Change comes at a price in Washington politics – particularly when change makes history.

President Victor Diaz wasn’t a traditional politician.

Despite his affiliation with the Democratic Party, Victor knew that partisan politics was the devil that stood in the shadows of Capitol Hill – the devil that was driven by greed in both Houses of Congress instead of the need to conduct the people’s business.

As a US Senator – and later as Vice President of the United States for two terms – Victor earned the reputation for working cooperatively with Republicans. Days before accepting his party’s nomination for President, he took his bipartisan ideals to a new level and chose Republican Senator Jacob Tenery as his running mate. Since that created the first split ticket since Lincoln and Johnson 150 years earlier, the move sent shockwaves throughout every corner of America.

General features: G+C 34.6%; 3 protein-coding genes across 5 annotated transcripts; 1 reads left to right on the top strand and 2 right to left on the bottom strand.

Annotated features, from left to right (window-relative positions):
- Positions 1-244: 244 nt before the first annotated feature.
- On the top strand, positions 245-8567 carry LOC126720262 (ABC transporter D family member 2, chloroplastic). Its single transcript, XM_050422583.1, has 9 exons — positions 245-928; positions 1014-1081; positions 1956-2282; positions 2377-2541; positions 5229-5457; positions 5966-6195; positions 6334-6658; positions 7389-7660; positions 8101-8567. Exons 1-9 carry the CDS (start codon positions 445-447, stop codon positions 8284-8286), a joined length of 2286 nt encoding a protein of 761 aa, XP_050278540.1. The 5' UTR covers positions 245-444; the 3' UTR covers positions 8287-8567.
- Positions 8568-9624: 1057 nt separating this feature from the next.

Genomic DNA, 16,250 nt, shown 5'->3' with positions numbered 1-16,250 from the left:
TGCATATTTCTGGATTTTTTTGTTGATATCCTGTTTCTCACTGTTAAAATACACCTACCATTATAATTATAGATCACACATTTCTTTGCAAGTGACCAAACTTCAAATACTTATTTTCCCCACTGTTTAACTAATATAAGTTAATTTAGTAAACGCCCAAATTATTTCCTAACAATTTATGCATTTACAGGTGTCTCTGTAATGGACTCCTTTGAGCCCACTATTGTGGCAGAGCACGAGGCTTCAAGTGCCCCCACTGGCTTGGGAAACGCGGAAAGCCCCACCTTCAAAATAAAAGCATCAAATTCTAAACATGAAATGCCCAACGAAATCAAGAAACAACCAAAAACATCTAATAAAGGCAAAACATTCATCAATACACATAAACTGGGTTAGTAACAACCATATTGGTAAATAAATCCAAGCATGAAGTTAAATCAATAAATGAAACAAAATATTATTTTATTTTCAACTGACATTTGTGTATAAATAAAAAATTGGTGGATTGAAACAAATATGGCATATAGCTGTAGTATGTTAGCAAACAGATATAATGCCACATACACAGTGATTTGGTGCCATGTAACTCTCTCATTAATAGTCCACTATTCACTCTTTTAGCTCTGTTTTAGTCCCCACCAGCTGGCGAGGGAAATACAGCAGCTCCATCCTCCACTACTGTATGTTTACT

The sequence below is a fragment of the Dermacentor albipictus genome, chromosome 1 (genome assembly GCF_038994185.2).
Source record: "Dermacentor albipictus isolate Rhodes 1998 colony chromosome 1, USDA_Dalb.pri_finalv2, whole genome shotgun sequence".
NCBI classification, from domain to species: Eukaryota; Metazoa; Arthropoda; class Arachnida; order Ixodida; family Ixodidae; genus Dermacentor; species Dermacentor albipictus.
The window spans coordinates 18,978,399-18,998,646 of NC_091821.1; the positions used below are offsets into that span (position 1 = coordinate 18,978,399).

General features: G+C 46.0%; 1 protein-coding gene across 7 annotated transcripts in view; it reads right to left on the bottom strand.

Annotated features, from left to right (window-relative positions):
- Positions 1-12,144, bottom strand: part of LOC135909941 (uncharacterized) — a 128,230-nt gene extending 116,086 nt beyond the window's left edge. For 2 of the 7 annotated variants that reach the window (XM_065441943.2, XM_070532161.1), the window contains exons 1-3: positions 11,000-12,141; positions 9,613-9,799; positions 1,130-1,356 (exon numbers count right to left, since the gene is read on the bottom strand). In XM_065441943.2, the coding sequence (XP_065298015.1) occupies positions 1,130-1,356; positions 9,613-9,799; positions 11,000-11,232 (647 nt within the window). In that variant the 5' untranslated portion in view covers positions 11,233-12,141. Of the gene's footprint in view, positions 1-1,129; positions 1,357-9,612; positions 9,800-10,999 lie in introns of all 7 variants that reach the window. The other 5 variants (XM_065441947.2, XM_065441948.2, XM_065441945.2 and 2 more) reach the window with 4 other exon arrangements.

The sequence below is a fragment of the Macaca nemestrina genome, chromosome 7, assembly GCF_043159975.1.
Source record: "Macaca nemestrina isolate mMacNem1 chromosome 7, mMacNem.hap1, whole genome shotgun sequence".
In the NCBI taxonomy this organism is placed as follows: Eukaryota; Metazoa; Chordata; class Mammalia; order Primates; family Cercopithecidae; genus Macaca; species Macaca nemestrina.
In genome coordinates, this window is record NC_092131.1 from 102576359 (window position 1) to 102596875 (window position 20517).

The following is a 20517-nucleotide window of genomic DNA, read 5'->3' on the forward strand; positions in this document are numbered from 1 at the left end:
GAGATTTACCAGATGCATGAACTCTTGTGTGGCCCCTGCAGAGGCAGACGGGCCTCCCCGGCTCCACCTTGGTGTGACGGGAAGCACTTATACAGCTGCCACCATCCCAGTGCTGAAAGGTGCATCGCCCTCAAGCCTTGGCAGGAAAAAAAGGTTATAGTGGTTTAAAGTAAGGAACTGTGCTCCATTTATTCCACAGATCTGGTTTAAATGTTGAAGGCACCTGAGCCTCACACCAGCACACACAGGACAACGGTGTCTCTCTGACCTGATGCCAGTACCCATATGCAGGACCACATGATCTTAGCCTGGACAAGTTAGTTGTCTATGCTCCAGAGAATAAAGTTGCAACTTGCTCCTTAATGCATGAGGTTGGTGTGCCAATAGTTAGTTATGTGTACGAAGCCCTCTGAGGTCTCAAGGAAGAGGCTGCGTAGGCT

Though Victor and Jacob made history together, their personal history started when they served alongside each other as Marines during the Gulf War. They crossed paths again at Yale Law School before winding up on opposite sides of the aisle on the Senate floor.

Victor and Jacob became masters at making political history.


In a surprising turn of history making events, the war on Capitol Hill rivaled the war on Syria. But in the Halls of Congress, casualties were tallied by political bloodshed.